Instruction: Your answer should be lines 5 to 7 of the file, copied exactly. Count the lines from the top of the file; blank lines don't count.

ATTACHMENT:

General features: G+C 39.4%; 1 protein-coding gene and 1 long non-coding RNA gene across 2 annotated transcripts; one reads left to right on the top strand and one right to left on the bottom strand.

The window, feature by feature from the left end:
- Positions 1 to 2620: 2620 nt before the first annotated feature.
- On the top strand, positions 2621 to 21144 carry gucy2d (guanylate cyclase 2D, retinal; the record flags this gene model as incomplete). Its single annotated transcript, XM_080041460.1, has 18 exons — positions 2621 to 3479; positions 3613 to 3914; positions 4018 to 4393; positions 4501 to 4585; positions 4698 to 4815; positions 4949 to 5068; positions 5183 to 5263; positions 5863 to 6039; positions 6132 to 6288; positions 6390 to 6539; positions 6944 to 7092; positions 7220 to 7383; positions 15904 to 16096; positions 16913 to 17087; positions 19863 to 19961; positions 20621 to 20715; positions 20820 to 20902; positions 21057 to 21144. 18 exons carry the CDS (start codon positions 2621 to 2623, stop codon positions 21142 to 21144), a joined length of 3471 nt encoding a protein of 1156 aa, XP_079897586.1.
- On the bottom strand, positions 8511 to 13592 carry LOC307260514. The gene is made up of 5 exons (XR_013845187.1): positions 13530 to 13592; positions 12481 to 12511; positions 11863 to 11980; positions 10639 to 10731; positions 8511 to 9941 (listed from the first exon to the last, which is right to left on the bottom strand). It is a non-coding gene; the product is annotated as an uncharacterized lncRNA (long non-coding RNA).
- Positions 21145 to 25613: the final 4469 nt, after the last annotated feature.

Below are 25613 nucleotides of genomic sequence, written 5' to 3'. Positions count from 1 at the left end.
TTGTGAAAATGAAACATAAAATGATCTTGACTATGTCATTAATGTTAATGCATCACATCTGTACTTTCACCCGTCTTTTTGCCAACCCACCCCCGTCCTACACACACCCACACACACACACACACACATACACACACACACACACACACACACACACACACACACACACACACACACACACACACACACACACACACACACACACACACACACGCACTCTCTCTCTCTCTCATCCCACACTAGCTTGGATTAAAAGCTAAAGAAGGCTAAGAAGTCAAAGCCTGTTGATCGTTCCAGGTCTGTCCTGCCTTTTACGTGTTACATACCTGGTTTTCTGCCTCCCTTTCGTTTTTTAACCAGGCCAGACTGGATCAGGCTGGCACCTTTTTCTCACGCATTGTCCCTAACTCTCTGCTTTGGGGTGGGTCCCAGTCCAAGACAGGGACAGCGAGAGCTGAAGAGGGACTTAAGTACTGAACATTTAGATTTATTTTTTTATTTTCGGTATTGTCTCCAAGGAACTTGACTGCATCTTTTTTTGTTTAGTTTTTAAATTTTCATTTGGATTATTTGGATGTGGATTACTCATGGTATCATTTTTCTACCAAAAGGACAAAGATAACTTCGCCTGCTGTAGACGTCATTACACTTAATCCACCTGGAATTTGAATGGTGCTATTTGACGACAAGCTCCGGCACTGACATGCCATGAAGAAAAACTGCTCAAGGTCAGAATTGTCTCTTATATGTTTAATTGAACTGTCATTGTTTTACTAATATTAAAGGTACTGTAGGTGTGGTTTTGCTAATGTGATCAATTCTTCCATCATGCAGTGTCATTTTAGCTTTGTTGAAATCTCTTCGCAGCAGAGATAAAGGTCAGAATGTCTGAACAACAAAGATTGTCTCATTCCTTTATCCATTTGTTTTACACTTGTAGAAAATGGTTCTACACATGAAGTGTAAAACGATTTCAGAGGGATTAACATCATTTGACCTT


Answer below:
- On the bottom strand, positions 8511 to 13592 carry LOC307260514. The gene is made up of 5 exons (XR_013845187.1): positions 13530 to 13592; positions 12481 to 12511; positions 11863 to 11980; positions 10639 to 10731; positions 8511 to 9941 (listed from the first exon to the last, which is right to left on the bottom strand). It is a non-coding gene; the product is annotated as an uncharacterized lncRNA (long non-coding RNA).
- Positions 21145 to 25613: the final 4469 nt, after the last annotated feature.

Below are 25613 nucleotides of genomic sequence, written 5' to 3'. Positions count from 1 at the left end.